Phenotypic plasticity is the ability of organisms to change their phenotype in order to adapt to their environment. We attempted to isolate genes responsible for phenotypic plasticity in tadpoles of the gray tree frog, Hyla versicolor. These tadpoles exhibit phenotypic plasticity in response to predation by feeding dragonfly larvae by growing a bigger, more colorful, and higher performance tail. This change in tail morphology allows them to better survive predation.
The goal of my research was to develop a working protocol to isolate genes that were over and under expressed when Hyla versicolor tadpoles were in the presence of feeding dragonfly larvae. The protocol is based on subtractive hybridization which is used to isolate differentially expressed sets of genes from two groups of genetically similar organisms by removing or subtracting genes expressed by both groups. I used this protocol to isolate mRNA and synthesize cDNA from tadpoles that had been exposed to the feeding dragonfly larvae and tadpoles that had not been exposed to the feeding predator (control group).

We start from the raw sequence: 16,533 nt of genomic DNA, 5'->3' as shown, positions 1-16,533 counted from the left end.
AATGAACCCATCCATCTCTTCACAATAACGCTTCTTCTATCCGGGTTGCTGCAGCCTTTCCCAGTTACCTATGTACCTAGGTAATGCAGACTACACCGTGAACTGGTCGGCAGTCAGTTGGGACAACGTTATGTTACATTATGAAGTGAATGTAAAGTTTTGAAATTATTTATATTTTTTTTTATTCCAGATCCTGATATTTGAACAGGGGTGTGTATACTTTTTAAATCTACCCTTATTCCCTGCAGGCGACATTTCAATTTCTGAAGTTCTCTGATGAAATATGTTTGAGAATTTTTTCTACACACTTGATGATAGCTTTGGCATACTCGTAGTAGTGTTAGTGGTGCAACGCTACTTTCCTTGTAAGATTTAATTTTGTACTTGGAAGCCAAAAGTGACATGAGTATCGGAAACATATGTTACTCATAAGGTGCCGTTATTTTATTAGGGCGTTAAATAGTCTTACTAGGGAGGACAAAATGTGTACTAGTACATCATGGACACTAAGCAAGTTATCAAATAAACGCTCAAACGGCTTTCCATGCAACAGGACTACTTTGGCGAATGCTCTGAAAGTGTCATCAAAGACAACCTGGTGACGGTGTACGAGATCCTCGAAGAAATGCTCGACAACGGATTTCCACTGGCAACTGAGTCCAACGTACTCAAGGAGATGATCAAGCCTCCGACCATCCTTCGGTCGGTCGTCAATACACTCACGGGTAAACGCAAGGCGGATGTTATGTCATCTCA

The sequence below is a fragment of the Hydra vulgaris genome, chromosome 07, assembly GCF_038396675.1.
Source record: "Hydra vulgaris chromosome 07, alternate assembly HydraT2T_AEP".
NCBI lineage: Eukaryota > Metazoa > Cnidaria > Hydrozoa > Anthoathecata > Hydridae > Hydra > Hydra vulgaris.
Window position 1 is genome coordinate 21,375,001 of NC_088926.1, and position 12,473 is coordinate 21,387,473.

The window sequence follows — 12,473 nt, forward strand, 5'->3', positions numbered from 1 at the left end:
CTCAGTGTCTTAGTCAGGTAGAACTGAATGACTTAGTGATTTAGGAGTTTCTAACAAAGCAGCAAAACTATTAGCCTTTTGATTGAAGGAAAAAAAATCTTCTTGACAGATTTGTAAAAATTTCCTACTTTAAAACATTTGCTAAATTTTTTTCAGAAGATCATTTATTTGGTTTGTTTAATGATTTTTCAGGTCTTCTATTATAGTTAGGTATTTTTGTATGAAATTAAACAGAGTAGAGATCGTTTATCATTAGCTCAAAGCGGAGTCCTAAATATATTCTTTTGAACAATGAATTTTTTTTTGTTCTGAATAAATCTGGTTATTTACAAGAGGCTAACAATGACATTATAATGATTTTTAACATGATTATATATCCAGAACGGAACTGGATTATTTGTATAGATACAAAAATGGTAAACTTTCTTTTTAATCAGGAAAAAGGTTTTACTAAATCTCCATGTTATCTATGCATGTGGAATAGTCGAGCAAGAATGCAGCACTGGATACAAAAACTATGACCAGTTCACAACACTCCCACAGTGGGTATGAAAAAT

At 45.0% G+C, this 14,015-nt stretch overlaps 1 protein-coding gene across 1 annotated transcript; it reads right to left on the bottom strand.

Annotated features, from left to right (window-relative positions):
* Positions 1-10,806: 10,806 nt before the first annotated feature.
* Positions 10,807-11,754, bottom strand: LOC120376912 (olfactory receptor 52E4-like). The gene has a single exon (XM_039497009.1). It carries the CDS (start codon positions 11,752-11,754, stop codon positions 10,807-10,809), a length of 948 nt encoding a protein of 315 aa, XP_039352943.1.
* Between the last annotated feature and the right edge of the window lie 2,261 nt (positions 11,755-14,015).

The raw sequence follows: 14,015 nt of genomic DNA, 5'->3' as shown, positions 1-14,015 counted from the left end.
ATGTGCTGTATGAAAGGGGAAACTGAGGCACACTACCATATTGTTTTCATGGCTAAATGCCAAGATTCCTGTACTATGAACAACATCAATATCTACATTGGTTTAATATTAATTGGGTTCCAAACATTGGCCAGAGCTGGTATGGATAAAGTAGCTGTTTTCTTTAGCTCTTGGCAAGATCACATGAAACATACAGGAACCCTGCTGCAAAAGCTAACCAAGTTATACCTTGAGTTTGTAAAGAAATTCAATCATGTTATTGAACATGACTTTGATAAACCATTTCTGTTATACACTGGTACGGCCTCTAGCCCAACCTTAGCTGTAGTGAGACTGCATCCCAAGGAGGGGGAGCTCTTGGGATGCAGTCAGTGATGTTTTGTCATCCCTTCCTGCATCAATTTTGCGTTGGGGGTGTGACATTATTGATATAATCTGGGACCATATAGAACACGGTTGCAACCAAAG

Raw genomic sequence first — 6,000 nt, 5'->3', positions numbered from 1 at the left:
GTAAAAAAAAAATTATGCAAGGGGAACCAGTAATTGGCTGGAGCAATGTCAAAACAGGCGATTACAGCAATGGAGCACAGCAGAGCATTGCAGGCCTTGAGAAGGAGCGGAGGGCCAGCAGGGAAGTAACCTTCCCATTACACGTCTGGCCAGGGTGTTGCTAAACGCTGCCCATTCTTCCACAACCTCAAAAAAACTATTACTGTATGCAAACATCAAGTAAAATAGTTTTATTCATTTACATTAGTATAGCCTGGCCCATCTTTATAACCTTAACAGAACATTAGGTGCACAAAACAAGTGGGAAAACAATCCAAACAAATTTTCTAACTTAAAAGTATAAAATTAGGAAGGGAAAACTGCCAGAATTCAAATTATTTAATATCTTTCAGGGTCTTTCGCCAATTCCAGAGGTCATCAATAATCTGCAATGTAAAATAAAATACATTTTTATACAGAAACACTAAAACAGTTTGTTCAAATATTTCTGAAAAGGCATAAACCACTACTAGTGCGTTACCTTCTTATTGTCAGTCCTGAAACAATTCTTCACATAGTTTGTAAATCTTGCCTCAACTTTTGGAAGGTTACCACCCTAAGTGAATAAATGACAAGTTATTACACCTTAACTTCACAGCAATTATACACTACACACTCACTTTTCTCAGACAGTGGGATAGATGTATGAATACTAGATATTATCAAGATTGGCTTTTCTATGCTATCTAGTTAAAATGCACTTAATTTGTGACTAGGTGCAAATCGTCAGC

Based on the results of my research, I successfully isolated total RNA, synthesized double stranded cDNA from mRNA and amplified these cDNA “genes.” This work paves the way for the next step which is to remove the common cDNA “genes” and isolate and clone the cDNAs that are expressed in tadpoles exposed to the predator.
Chris Handke, ’10 Bellevue, IA
Major: Biochemistry and Molecular, Biology
Sponsor: Craig Tepper